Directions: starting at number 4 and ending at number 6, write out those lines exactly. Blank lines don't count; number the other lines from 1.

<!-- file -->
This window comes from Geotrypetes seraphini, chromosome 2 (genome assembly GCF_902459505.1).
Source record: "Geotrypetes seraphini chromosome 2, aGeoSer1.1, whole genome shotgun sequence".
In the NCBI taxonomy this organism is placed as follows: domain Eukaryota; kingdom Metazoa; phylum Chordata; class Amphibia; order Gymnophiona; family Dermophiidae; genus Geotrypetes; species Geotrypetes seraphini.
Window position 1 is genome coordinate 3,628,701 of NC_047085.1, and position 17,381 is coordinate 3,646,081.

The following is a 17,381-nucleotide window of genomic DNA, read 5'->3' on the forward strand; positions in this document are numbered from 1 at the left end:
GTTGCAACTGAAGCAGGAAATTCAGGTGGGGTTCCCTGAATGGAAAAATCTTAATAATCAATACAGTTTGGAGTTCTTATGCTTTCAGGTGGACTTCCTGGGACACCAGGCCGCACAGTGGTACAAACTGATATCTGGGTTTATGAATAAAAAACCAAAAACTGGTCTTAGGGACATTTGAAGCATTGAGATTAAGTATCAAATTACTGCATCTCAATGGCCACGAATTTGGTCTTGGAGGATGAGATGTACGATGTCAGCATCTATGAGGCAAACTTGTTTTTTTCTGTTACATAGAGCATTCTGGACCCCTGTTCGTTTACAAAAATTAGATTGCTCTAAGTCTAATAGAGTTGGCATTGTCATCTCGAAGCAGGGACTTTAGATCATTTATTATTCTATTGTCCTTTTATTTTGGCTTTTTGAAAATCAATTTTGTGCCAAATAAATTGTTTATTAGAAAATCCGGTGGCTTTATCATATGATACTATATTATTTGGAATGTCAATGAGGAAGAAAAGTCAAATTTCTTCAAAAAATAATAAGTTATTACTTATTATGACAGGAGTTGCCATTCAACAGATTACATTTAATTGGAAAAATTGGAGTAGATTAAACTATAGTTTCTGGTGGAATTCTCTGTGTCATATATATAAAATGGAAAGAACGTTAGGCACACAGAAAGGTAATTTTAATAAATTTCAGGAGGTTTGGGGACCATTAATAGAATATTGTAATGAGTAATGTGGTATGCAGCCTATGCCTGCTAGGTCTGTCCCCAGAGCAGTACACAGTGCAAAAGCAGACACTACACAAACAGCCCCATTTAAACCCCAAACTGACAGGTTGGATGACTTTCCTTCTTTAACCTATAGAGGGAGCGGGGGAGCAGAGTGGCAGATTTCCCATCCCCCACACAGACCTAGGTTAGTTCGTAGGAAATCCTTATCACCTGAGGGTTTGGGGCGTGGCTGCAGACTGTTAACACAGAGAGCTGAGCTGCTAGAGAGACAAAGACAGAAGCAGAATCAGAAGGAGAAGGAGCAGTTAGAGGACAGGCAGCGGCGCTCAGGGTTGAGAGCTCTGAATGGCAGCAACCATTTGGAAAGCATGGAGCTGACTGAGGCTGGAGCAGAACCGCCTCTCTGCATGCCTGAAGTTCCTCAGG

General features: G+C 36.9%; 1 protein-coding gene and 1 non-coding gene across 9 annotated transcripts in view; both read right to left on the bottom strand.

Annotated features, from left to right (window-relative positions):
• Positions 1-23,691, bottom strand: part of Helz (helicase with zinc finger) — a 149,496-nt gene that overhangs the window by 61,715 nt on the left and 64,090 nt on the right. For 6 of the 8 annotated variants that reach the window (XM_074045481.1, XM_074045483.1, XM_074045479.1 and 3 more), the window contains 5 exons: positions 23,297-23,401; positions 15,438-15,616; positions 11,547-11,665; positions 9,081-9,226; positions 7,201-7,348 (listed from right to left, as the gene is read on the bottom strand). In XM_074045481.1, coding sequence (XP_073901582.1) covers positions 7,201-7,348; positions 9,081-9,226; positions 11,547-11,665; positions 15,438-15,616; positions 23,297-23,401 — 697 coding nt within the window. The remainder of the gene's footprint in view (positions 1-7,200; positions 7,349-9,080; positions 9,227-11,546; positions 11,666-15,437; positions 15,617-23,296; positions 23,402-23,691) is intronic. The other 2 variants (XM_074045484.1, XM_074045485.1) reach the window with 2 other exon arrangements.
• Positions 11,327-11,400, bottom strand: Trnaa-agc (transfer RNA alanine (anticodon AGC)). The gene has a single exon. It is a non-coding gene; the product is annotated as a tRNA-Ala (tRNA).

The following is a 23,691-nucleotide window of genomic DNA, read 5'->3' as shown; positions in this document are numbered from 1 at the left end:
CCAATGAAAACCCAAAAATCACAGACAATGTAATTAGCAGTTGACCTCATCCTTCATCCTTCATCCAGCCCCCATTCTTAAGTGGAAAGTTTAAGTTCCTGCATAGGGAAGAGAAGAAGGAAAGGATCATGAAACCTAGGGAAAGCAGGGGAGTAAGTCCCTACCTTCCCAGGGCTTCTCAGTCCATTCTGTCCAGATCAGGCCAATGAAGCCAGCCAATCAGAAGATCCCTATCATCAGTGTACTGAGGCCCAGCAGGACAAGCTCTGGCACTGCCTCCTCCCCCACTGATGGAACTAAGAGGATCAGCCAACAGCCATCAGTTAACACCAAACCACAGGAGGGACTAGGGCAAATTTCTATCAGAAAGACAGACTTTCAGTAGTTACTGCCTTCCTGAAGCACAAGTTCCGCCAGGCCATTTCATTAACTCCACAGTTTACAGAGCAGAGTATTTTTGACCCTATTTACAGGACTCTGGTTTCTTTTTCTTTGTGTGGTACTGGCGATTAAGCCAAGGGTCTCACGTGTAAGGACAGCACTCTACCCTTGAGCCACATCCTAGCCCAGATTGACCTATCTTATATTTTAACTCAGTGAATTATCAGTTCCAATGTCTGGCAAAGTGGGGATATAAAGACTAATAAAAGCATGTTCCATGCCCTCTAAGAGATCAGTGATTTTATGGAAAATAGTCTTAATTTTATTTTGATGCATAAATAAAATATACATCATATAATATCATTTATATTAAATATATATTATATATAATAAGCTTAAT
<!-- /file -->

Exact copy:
Window position 1 is genome coordinate 3,628,701 of NC_047085.1, and position 17,381 is coordinate 3,646,081.

The following is a 17,381-nucleotide window of genomic DNA, read 5'->3' on the forward strand; positions in this document are numbered from 1 at the left end:
GTTGCAACTGAAGCAGGAAATTCAGGTGGGGTTCCCTGAATGGAAAAATCTTAATAATCAATACAGTTTGGAGTTCTTATGCTTTCAGGTGGACTTCCTGGGACACCAGGCCGCACAGTGGTACAAACTGATATCTGGGTTTATGAATAAAAAACCAAAAACTGGTCTTAGGGACATTTGAAGCATTGAGATTAAGTATCAAATTACTGCATCTCAATGGCCACGAATTTGGTCTTGGAGGATGAGATGTACGATGTCAGCATCTATGAGGCAAACTTGTTTTTTTCTGTTACATAGAGCATTCTGGACCCCTGTTCGTTTACAAAAATTAGATTGCTCTAAGTCTAATAGAGTTGGCATTGTCATCTCGAAGCAGGGACTTTAGATCATTTATTATTCTATTGTCCTTTTATTTTGGCTTTTTGAAAATCAATTTTGTGCCAAATAAATTGTTTATTAGAAAATCCGGTGGCTTTATCATATGATACTATATTATTTGGAATGTCAATGAGGAAGAAAAGTCAAATTTCTTCAAAAAATAATAAGTTATTACTTATTATGACAGGAGTTGCCATTCAACAGATTACATTTAATTGGAAAAATTGGAGTAGATTAAACTATAGTTTCTGGTGGAATTCTCTGTGTCATATATATAAAATGGAAAGAACGTTAGGCACACAGAAAGGTAATTTTAATAAATTTCAGGAGGTTTGGGGACCATTAATAGAATATTGTAATGAGTAATGTGGTATGCAGCCTATGCCTGCTAGGTCTGTCCCCAGAGCAGTACACAGTGCAAAAGCAGACACTACACAAACAGCCCCATTTAAACCCCAAACTGACAGGTTGGATGACTTTCCTTCTTTAACCTATAGAGGGAGCGGGGGAGCAGAGTGGCAGATTTCCCATCCCCCACACAGACCTAGGTTAGTTCGTAGGAAATCCTTATCACCTGAGGGTTTGGGGCGTGGCTGCAGACTGTTAACACAGAGAGCTGAGCTGCTAGAGAGACAAAGACAGAAGCAGAATCAGAAGGAGAAGGAGCAGTTAGAGGACAGGCAGCGGCGCTCAGGGTTGAGAGCTCTGAATGGCAGCAACCATTTGGAAAGCATGGAGCTGACTGAGGCTGGAGCAGAACCGCCTCTCTGCATGCCTGAAGTTCCTCAGG